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Vice-President ducks China visit

VICE-President Emmerson Mnangagwa this week reportedly ducked a trip to China where government wants to revive inoperative economic deals which President Robert Mugabe and his Chinese counterpart Xi Jinping signed between 2014 and 2015.

Staff Writer.

VICE-President Emmerson Mnangagwa
VICE-President Emmerson Mnangagwa

This comes amid reports the Chinese are sticking to their initial demands which include, among many other issues, leadership renewal in Zanu PF, economic reform and tackling corruption.

Government sources said the Chinese only want to invest and give Zimbabwe a sustainable economic rescue package if Harare resolves the ongoing Mugabe succession crisis, addresses corruption and submits bankable project proposals.

Mnangagwa, government officials said, politely told Mugabe that he was likely to come back from China empty-handed, given that Harare had not fulfilled the demands made by the Chinese during his visit in July last year.

Once it became clear that Mnangagwa — who has reportedly fallen out with the Chinese and is now working with the British — was reluctant, Mugabe then decided to send Vice-President Phelekezela Mphoko on Monday to attend the 19th China International Fair for Investment and Trade in Xiemen, which started yesterday and ends on Sunday.

He is expected to hold talks with the Chinese on a number of issues on the sidelines of the trade fair.

“It is rare that Mugabe dispatches Mphoko to China because that has never been his area,” the source said.

“Mphoko, given his Zapu background and having been a former ambassador to Moscow, has links with the Russians, while Mnangagwa has links with the Chinese, where he trained. It’s, however, likely that Mphoko, like Mnangagwa, will come back empty-handed in terms of investment deals and money. He is likely to be told the same conditions which Mnangagwa was told.”

Straight-talking Chinese leaders gave Mnangagwa a sobering reality check when he was in Beijing by raising several critical issues that Mugabe and his government usually feel uncomfortable dealing with.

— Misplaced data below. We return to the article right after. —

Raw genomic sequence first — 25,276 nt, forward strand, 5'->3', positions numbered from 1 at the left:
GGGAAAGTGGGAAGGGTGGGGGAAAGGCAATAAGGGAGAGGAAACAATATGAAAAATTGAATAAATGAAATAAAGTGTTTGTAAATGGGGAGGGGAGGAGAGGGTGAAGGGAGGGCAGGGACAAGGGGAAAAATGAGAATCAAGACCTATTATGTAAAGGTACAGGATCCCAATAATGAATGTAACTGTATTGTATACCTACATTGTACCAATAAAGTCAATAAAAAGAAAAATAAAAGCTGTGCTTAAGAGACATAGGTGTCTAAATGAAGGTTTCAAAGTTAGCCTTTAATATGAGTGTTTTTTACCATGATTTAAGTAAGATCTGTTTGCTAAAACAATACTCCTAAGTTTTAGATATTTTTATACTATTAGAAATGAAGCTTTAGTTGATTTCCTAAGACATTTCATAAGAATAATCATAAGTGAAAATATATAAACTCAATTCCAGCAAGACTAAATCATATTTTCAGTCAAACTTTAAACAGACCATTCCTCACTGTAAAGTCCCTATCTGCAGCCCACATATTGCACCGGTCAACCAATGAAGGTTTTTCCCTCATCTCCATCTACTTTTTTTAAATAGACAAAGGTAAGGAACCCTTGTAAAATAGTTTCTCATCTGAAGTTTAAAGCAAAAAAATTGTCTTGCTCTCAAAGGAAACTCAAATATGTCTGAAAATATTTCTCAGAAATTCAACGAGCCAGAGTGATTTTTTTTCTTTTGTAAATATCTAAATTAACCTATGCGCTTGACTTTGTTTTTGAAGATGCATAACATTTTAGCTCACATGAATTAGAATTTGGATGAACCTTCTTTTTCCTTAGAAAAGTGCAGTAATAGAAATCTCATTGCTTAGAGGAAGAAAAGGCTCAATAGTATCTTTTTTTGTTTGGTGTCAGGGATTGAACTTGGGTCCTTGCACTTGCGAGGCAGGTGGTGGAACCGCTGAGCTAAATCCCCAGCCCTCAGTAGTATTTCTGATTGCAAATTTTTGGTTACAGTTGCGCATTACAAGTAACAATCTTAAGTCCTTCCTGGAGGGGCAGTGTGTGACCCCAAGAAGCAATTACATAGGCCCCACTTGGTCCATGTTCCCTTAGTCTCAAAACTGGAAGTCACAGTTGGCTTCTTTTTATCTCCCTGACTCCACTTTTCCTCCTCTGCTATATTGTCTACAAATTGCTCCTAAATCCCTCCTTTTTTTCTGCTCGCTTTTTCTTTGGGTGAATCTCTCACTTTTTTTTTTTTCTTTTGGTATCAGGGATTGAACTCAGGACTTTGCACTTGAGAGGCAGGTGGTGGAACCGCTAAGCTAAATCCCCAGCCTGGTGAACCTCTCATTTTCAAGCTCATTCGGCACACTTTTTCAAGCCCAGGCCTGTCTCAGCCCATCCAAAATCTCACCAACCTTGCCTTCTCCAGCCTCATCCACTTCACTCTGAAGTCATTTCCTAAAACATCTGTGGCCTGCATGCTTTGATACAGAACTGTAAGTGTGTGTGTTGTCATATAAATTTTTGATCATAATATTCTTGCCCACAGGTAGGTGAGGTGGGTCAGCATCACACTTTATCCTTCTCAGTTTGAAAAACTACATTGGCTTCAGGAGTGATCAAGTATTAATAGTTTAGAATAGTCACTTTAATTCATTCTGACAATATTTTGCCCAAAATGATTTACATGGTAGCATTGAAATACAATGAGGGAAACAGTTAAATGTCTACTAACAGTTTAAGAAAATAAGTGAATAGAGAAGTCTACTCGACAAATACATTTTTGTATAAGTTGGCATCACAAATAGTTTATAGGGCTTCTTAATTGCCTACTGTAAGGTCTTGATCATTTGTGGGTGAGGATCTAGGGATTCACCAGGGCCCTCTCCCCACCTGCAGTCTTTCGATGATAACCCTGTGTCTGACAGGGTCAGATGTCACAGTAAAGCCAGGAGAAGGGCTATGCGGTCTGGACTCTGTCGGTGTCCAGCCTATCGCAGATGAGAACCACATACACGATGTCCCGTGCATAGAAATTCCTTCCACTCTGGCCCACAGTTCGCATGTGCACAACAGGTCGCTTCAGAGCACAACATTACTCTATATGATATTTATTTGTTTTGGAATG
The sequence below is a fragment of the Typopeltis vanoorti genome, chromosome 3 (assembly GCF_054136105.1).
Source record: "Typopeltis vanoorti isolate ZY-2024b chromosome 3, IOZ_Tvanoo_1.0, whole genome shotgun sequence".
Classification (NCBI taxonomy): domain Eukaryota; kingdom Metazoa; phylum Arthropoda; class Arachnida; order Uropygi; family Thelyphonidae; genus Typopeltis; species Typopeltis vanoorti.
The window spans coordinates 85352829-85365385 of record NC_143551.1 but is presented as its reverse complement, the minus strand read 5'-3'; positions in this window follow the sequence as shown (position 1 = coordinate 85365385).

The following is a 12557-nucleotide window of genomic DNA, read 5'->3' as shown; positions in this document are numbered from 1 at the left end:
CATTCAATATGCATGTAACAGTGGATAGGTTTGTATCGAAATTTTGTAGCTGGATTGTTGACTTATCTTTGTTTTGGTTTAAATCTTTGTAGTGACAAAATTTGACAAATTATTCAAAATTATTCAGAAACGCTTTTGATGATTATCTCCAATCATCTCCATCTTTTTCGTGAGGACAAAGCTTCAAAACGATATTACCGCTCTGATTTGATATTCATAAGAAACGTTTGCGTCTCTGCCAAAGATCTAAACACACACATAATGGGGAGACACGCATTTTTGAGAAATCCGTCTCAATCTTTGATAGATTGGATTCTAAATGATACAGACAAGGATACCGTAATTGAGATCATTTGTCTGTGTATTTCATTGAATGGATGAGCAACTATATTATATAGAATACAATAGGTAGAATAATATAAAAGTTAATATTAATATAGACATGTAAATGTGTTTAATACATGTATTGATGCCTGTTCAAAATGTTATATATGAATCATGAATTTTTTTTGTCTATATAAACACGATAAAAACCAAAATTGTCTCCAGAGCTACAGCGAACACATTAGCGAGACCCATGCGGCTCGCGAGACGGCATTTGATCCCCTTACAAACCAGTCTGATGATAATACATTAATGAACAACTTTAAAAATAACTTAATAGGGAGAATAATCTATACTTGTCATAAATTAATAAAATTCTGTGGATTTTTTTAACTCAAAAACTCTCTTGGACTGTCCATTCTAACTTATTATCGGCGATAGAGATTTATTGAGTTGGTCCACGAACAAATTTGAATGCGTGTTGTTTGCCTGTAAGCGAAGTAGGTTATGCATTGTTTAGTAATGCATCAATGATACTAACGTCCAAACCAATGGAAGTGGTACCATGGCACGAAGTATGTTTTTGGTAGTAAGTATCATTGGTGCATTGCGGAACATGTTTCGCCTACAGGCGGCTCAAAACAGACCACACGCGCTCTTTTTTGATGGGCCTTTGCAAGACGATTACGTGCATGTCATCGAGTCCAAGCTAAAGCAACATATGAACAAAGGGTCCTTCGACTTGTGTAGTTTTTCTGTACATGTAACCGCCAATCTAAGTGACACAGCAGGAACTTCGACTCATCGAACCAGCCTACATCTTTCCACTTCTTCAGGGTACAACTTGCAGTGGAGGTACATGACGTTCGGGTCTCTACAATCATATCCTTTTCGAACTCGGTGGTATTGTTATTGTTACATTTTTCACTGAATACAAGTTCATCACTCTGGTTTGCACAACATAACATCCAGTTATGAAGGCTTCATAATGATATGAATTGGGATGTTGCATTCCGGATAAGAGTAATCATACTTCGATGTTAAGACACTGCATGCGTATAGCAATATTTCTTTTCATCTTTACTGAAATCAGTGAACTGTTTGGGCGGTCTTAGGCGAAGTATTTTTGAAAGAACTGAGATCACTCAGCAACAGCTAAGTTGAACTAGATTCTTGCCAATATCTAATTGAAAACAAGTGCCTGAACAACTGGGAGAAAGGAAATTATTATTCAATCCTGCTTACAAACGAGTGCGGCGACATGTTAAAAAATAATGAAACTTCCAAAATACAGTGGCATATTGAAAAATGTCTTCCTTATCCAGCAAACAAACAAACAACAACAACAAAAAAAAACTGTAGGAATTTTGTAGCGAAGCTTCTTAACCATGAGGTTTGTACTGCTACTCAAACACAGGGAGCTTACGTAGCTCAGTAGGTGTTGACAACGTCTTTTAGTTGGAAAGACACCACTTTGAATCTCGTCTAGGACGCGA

“The Chinese were open to Mnangagwa when he went to Beijing in July last year,” said a senior government official.

“They want a government which constantly renews its leadership like they do, but this is not something Zanu PF is prepared to do. The Chinese also want the ruling Zanu PF government to take action on rampant corruption within its systems. This does not augur well with Mugabe whose ministers have been involved in massive looting and abuse of state funds.”

In December 2015, Xi visited Zimbabwe where he oversaw the signing of co-operation agreements in various economic sectors.

Mugabe and Xi signed memoranda of understanding on economic and technical co-operation, construction of a new parliament building (US$100 million) and building of the National Pharmaceutical Warehouse (US$51 million). Other deals include the concessional loan agreement on Hwange Thermal Power Station Units 7 and 8 Expansion Project (US$1,47 billion); investment agreement between Zimbabwe Power Company (Pvt) Limited and Sinohydro Corporation Limited, as well as the Kariba South expansion (US$536 million).

In July last year, Mnangagwa was invited by the Communist Party of China (CPC) for a five-day visit where he met various business leaders and a number of senior Chinese ruling party and government officials, including Chinese Vice-President Li Yuanchao.

Most of the deals are yet to bear fruit although some, like the Kariba South expansion project, are on course. The Chinese have, however, flatly refused to give the cash-strapped Zimbabwean government an economic bailout package.

In the interview with China’s CCTV, Mnangagwa said Zimbabwe had fallen 20 years behind other countries in development. He said the government needed to swallow its pride and literally “bite the bullet” by reviewing some controversial economic policies to attract foreign investment.

He also said there was a need for reforms “to bring Zimbabwe back to the table of nations”.

“We have to see how we can create an investment environment which will attract the flow of capital. These are the tasks we face and we have to look at even legislation and our social systems need to be reformed in order to catch up with current global trends,” Mnangagwa said. “So we are looking at the reform measures that China has gone through to help us move forward.”

Sources said his interview, however, did not impress Mugabe who felt his deputy was attacking his policies while parading himself as a viable alternative.

Mphoko said Zimbabwe should copy the Chinese model, attract investment, pay its debts and tackle corruption to prosper like its Asian “all-weather friend”.

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